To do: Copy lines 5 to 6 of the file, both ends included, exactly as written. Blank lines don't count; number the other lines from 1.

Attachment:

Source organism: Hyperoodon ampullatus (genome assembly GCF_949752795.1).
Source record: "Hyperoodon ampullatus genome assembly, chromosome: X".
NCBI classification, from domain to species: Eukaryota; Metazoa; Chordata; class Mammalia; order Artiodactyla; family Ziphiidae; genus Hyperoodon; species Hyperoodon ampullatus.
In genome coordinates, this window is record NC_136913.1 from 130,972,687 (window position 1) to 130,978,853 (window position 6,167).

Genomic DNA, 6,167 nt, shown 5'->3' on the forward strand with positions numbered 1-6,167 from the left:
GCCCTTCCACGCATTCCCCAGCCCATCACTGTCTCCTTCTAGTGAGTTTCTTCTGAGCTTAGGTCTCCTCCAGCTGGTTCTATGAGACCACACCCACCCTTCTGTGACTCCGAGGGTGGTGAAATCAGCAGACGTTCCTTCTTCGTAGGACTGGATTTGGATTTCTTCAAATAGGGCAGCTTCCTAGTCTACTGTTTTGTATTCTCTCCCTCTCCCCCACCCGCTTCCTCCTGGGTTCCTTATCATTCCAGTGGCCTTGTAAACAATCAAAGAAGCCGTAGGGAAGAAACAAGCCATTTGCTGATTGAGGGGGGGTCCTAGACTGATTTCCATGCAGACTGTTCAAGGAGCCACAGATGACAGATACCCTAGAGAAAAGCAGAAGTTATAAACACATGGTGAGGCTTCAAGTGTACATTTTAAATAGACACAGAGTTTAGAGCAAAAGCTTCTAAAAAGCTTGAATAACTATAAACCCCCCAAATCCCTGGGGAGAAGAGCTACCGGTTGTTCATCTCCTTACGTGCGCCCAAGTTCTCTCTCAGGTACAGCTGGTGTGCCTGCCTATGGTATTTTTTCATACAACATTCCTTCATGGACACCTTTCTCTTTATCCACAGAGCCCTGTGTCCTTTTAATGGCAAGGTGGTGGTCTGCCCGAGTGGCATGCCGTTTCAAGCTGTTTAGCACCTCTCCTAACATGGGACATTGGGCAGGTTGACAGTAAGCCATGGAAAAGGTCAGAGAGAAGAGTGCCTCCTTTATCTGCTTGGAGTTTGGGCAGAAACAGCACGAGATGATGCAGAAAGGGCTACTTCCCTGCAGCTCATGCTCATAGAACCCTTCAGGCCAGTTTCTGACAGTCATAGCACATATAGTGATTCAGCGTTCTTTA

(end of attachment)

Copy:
Genomic DNA, 6,167 nt, shown 5'->3' on the forward strand with positions numbered 1-6,167 from the left:
GCCCTTCCACGCATTCCCCAGCCCATCACTGTCTCCTTCTAGTGAGTTTCTTCTGAGCTTAGGTCTCCTCCAGCTGGTTCTATGAGACCACACCCACCCTTCTGTGACTCCGAGGGTGGTGAAATCAGCAGACGTTCCTTCTTCGTAGGACTGGATTTGGATTTCTTCAAATAGGGCAGCTTCCTAGTCTACTGTTTTGTATTCTCTCCCTCTCCCCCACCCGCTTCCTCCTGGGTTCCTTATCATTCCAGTGGCCTTGTAAACAATCAAAGAAGCCGTAGGGAAGAAACAAGCCATTTGCTGATTGAGGGGGGGTCCTAGACTGATTTCCATGCAGACTGTTCAAGGAGCCACAGATGACAGATACCCTAGAGAAAAGCAGAAGTTATAAACACATGGTGAGGCTTCAAGTGTACATTTTAAATAGACACAGAGTTTAGAGCAAAAGCTTCTAAAAAGCTTGAATAACTATAAACCCCCCAAATCCCTGGGGAGAAGAGCTACCGGTTGTTCATCTCCTTACGTGCGCCCAAGTTCTCTCTCAGGTACAGCTGGTGTGCCTGCCTATGGTATTTTTTCATACAACATTCCTTCATGGACACCTTTCTCTTTATCCACAGAGCCCTGTGTCCTTTTAATGGCAAGGTGGTGGTCTGCCCGAGTGGCATGCCGTTTCAAGCTGTTTAGCACCTCTCCTAACATGGGACATTGGGCAGGTTGACAGTAAGCCATGGAAAAGGTCAGAGAGAAGAGTGCCTCCTTTATCTGCTTGGAGTTTGGGCAGAAACAGCACGAGATGATGCAGAAAGGGCTACTTCCCTGCAGCTCATGCTCATAGAACCCTTCAGGCCAGTTTCTGACAGTCATAGCACATATAGTGATTCAGCGTTCTTTA